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Special Session on: Ocean observation and exploitation: from deep sea to space | RSAI Congress, Goa

Tuesday, 09 January 2018 13:35

Special Session (SS23) on: Ocean observation and exploitation: from deep sea to space 

 

Organisers:

António Sarmento – WAVEC, Universidade de Lisboa (This email address is being protected from spambots. You need JavaScript enabled to view it.)

António Pascoal – IST, Universidade de Lisboa (This email address is being protected from spambots. You need JavaScript enabled to view it.)

Miguel Miranda – IPMA, Universidade de Lisboa (This email address is being protected from spambots. You need JavaScript enabled to view it.)

Ramiro Neves - IST, Universidade de Lisboa (This email address is being protected from spambots. You need JavaScript enabled to view it.)

 

The aim and scope of the special session:

There is an increasing demand for overall ocean data including the seafloor, the water column, the ocean surface, and the atmosphere above it. This is a formidable challenge due to the complexity of the ocean environment spatial and temporal variability. Satellites are a powerful ocean observation and surveillance tools although the data they produce requires special processing tools to yield valuable information. Another issue with satellite data stems from the low frequency of the observations over a given area at sea. To overcome this problem, there is widespread interest in the development and deployment of microsatellites and nanosatellites as a means to acquire data at the appropriate temporal and spatial scales. Though satellite data is of great relevance, the technology used only allows for data acquisition in a relatively thin layer of the ocean surface. Data in the water column is also of crucial importance and must be acquired in situ. This poses another set of operational challenges, specifically in offshore and exposed sites. Finally, data from the ocean seafloor requires yet another set of monitoring tools, which differ from the above. In this context, marine technologies, including marine robots, are expected to play an increasingly important tool in the acquisition of ocean data at unprecedented temporal and spatial scales. Data integration and assimilation will not be possible without numerical simulation tools allowing for proper merging of data and models running at appropriate spatial and temporal scale and capable of providing climate reconstitution and forecasts both in the short term (operational forecasts) and in the long term (climate change analysis). Both short and long-term forecasts are critical for the development of ocean economic activities in the design, investment, and operation phases. In line with the above trends, this workshop invites contributions related to space observation and modelling, in situ monitoring, deep sea floor mapping and ocean technologies (including ocean robotics) for marine renewable energy, offshore aquaculture and ocean mining.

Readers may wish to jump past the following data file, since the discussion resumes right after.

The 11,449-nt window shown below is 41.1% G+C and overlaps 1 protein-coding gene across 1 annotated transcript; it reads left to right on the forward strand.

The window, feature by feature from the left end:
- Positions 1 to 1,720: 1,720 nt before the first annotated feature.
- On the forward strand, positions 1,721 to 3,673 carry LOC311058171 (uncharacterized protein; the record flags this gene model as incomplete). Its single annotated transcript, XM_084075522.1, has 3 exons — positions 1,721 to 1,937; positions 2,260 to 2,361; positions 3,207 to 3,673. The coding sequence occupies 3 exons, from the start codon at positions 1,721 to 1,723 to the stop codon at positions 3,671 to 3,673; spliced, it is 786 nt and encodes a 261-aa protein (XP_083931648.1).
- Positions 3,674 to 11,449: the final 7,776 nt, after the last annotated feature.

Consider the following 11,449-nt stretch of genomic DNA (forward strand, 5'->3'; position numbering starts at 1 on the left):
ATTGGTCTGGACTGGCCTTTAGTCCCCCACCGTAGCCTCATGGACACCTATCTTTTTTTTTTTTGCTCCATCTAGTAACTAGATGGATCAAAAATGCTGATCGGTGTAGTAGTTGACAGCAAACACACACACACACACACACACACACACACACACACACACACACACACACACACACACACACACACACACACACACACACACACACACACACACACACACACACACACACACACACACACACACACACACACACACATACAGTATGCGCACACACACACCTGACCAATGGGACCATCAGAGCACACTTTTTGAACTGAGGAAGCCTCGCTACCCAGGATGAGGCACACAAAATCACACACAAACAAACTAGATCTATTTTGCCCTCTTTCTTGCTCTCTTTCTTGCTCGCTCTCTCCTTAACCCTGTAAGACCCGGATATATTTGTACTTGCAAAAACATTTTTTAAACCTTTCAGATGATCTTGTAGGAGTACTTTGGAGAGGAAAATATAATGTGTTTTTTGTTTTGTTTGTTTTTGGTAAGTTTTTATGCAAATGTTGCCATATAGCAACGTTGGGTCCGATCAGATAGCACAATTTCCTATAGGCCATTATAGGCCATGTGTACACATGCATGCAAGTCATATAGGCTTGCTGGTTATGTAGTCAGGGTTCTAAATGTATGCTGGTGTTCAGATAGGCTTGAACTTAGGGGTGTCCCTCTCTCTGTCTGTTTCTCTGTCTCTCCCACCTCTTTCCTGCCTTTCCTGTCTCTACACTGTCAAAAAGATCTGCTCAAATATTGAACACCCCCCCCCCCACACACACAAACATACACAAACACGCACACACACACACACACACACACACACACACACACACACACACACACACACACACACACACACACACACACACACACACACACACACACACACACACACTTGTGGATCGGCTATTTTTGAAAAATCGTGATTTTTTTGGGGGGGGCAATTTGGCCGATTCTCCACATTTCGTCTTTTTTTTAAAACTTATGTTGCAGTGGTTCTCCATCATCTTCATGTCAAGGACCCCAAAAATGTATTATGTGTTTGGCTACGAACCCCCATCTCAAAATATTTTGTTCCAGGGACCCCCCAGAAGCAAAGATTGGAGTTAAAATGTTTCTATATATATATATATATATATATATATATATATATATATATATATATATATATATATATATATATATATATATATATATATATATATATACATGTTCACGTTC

You can follow updated information at the congress website: www.regionalscience.org/2018worldcongress or contact us at This email address is being protected from spambots. You need JavaScript enabled to view it.

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The Regional Science Association International (RSAI), founded in 1954, is an international community of scholars interested in the regional impacts of national or global processes of economic and social change.
 

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